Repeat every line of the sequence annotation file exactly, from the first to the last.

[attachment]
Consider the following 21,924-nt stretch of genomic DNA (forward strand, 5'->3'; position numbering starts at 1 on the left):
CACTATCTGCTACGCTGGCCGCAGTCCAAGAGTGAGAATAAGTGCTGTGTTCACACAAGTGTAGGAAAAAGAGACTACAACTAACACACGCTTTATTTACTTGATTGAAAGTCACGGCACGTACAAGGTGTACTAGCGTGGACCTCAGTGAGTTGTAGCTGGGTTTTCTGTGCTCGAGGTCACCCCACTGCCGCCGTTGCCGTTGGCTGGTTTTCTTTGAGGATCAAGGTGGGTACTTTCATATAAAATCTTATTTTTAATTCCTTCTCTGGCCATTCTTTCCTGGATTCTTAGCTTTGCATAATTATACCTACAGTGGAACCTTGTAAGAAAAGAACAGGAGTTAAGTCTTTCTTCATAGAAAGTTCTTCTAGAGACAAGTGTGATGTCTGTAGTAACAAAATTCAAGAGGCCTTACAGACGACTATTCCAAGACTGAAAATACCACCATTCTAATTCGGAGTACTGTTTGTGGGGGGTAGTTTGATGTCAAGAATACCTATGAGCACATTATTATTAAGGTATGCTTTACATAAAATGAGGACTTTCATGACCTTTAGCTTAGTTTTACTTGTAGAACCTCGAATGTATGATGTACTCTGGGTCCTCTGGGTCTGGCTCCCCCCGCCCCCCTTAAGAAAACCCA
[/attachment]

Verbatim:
Consider the following 21,924-nt stretch of genomic DNA (forward strand, 5'->3'; position numbering starts at 1 on the left):
CACTATCTGCTACGCTGGCCGCAGTCCAAGAGTGAGAATAAGTGCTGTGTTCACACAAGTGTAGGAAAAAGAGACTACAACTAACACACGCTTTATTTACTTGATTGAAAGTCACGGCACGTACAAGGTGTACTAGCGTGGACCTCAGTGAGTTGTAGCTGGGTTTTCTGTGCTCGAGGTCACCCCACTGCCGCCGTTGCCGTTGGCTGGTTTTCTTTGAGGATCAAGGTGGGTACTTTCATATAAAATCTTATTTTTAATTCCTTCTCTGGCCATTCTTTCCTGGATTCTTAGCTTTGCATAATTATACCTACAGTGGAACCTTGTAAGAAAAGAACAGGAGTTAAGTCTTTCTTCATAGAAAGTTCTTCTAGAGACAAGTGTGATGTCTGTAGTAACAAAATTCAAGAGGCCTTACAGACGACTATTCCAAGACTGAAAATACCACCATTCTAATTCGGAGTACTGTTTGTGGGGGGTAGTTTGATGTCAAGAATACCTATGAGCACATTATTATTAAGGTATGCTTTACATAAAATGAGGACTTTCATGACCTTTAGCTTAGTTTTACTTGTAGAACCTCGAATGTATGATGTACTCTGGGTCCTCTGGGTCTGGCTCCCCCCGCCCCCCTTAAGAAAACCCA